"I give students the tools to catch the fish"
"I want to encourage students’ critical thinking by fostering their independence and self-sufficiency rather than merely providing them with answers or solutions. In the context of teaching, I aim to empower students with the essential tools, allowing them to apply their learning and problem-solving abilities on their own", says Tylaite.
She earned a Bachelor’s degree at SSE in Riga, worked as a financial analyst for a couple of years, and later pursued a Master's program at SSE in Stockholm to delve deeper into the field of accounting and financial management.
"I did not apply to any other university, as SSE had and still has a very good reputation", says Tylaite.
However, she did not have the intention to become an academic. But one thing led to another. Milda Tylaite smiles as she recounts:
"When I started my Master studies, I had not planned on pursuing a PhD, but I was opinionated enough for my professors at SSE to encourage me to continue my academic career in accounting."
Teaching students to interpret the rules
Milda Tylaite conducts quantitative research within the areas of corporate financial reporting, taxation, audit, and corporate governance. In her current projects, she focuses on unique Swedish data on private firms, their governance, ownership, and monitoring structures. She also teaches introductory and advanced financial reporting.
"My ambition is to make my students become as intrigued by financial reporting as I am. From an academic perspective and in my research, I want to find out not only what financial statements say but also what they don’t say. It is very exciting, a little bit like working as a detective. I try to apply this also in teaching my students, so that they learn to appreciate the nuances of financial reporting. Rather than only learning the rules, I want my students to interpret the rules", says Tylaite.
For example, numbers are not always what they seem according to Tylaite.
"Firms can choose how to shape their numbers. There is so much discretion and subjectivity paving the way for decisions. Regulators constantly strive to make financial reporting as objective and informative as possible, but companies have their own agenda and interests which may not always align with the interests of the users of the financial statements. My students usually get surprised when I show them the degree of discretion in firms’ reporting choices, and the consequences of those choices", says Tylaite.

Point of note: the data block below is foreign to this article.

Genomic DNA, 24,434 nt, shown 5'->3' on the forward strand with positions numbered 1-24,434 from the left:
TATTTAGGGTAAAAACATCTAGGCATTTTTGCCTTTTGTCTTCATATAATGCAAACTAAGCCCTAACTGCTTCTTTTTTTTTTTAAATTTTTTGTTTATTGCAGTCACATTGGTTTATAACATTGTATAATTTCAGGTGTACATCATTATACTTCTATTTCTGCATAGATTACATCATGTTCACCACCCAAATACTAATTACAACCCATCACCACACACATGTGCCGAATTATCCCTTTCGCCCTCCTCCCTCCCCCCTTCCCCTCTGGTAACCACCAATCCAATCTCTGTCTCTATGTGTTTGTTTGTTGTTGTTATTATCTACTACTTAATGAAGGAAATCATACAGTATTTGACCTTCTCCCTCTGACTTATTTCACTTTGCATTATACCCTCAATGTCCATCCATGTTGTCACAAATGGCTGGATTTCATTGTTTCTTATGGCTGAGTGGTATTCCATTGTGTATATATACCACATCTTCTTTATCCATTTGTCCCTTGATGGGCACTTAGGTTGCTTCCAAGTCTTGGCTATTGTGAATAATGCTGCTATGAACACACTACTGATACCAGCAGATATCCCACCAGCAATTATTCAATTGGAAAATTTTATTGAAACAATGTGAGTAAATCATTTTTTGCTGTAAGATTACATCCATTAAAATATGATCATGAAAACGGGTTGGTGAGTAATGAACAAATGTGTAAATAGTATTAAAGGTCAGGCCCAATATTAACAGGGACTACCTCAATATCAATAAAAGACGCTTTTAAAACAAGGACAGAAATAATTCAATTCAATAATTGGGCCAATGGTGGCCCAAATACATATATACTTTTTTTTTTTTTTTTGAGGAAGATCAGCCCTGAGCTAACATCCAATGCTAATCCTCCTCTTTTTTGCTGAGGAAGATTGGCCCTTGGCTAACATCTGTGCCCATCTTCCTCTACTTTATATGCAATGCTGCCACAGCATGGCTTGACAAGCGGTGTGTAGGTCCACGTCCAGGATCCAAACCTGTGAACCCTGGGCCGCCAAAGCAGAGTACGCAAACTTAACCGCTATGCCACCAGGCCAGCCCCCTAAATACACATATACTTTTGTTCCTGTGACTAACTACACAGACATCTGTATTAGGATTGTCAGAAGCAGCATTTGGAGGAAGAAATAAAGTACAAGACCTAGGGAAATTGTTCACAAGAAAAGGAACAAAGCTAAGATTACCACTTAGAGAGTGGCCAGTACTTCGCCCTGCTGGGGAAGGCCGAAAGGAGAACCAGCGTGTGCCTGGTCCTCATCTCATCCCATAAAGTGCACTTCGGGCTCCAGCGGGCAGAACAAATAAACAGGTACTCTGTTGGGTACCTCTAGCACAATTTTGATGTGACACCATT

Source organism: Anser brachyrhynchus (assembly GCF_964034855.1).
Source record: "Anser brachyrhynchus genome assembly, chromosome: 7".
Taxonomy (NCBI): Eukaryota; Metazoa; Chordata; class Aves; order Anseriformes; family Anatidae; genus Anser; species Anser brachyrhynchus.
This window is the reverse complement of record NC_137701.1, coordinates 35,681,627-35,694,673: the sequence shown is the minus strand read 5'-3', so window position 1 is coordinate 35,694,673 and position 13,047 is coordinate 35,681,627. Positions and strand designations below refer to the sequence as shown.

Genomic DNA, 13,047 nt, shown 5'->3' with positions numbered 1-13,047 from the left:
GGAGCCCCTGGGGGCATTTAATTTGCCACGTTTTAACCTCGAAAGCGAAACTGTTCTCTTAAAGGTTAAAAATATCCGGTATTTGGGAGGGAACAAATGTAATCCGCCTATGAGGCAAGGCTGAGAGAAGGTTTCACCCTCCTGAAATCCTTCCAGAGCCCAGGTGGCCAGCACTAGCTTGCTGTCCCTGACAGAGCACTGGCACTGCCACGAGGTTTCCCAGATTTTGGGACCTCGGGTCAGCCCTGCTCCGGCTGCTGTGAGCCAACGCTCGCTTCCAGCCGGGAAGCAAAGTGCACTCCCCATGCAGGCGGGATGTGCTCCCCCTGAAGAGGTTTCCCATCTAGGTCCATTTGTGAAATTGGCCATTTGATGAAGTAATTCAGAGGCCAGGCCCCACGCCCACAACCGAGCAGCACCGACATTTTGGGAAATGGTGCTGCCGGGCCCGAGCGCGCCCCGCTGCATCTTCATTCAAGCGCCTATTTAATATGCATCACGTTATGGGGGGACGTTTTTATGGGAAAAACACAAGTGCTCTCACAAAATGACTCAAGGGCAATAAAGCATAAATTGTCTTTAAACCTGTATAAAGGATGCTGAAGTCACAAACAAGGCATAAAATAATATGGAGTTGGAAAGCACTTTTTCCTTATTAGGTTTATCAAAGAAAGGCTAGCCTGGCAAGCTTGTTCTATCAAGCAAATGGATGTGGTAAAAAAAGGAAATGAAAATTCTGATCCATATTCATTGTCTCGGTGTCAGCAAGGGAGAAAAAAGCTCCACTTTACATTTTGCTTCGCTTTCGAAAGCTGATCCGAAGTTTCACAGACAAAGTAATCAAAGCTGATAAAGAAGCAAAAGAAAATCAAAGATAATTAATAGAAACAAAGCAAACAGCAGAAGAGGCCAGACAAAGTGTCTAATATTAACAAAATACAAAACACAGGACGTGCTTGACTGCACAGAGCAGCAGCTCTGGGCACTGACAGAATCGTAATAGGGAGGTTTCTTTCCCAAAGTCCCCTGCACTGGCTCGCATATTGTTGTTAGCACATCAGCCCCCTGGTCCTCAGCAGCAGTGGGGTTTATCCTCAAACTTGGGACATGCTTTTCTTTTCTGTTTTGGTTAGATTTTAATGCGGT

Received an award for pedagogic achievements
Milda Tylaite defended her PhD dissertation on the non-financial determinants of corporate tax outcomes in Swedish listed and private firms in December 2018. In 2019, she was awarded a Wallander scholarship for her dissertation. More recently, in September 2023, she was awarded for her work on redesigning the course “Current Issues in Financial Reporting”. She included new pedagogical components and more current issues, with a special focus on sustainability.
"The course I started teaching in was fantastic, but it needed revisions. Consequently, I did a makeover of the course. It was quite a risky move, but it played out very well", says Tylaite.
However, when the decision to award Milda Tylaite for her pedagogical achievements was made, it was not an easy job getting hold of her to let her know the good news.
"Someone was calling me on the phone repeatedly. As I was mentoring students I didn’t answer. Finally, Pär Åhlström (Vice President for Degree Programs & Educational Programs at SSE) wrote me an email asking how he could reach me to share the good news. That Pär couldn't reach me to tell me about the award was symptomatic of my priorities - the students always come first", says Tylaite.
The key to success
So why has Milda Tylaite been so successful in her career so far? What is the recipe?
"It is normal to want to conform – conformity is the core of a stable society - but sometimes it is important to understand when conforming doesn’t create value. Raising issues that no one brings to the table is what develops societies and makes a difference. I don’t say I always express my opinions and not all my ideas are fantastic. But to mention an example where I truly believe that I made a difference was when I initiated the program under which we waived tuition fees for Ukrainian citizens. They now have the opportunity to apply for admission to any of SSE´s Master programs with the 2024 intake, and if accepted, they will be exempt from tuition fees", says Tylaite.
She also stresses the importance of international students and embracing the female perspective.
"My path to success stems from the fact that I, as a woman and an international student, have other perspectives to share. We don’t yet fully walk the talk of bringing all unique perspectives together, but they are extremely important, and we are worse off if these perspectives are not embraced", says Tylaite.
According to Tylaite, there is a need to integrate the international dimension into financial programs and to have more and louder female voices in these fields. One way to achieve this is for SSE to become even more value driven.
"Students appreciate and expect schools to have values and to act accordingly. In other words, the goals of the school must align with their own values", emphasizes Tylaite.
Looking ahead, she envisions making a difference both for the students and in her research findings.
"I never planned to become an academic, but I am very happy that I did. Teaching and research are clearly my passions that I can’t live without", says Tylaite.
The SSE Gender Equality Fund contributed significantly to making the creation of the images featuring Milda Tylaite a reality.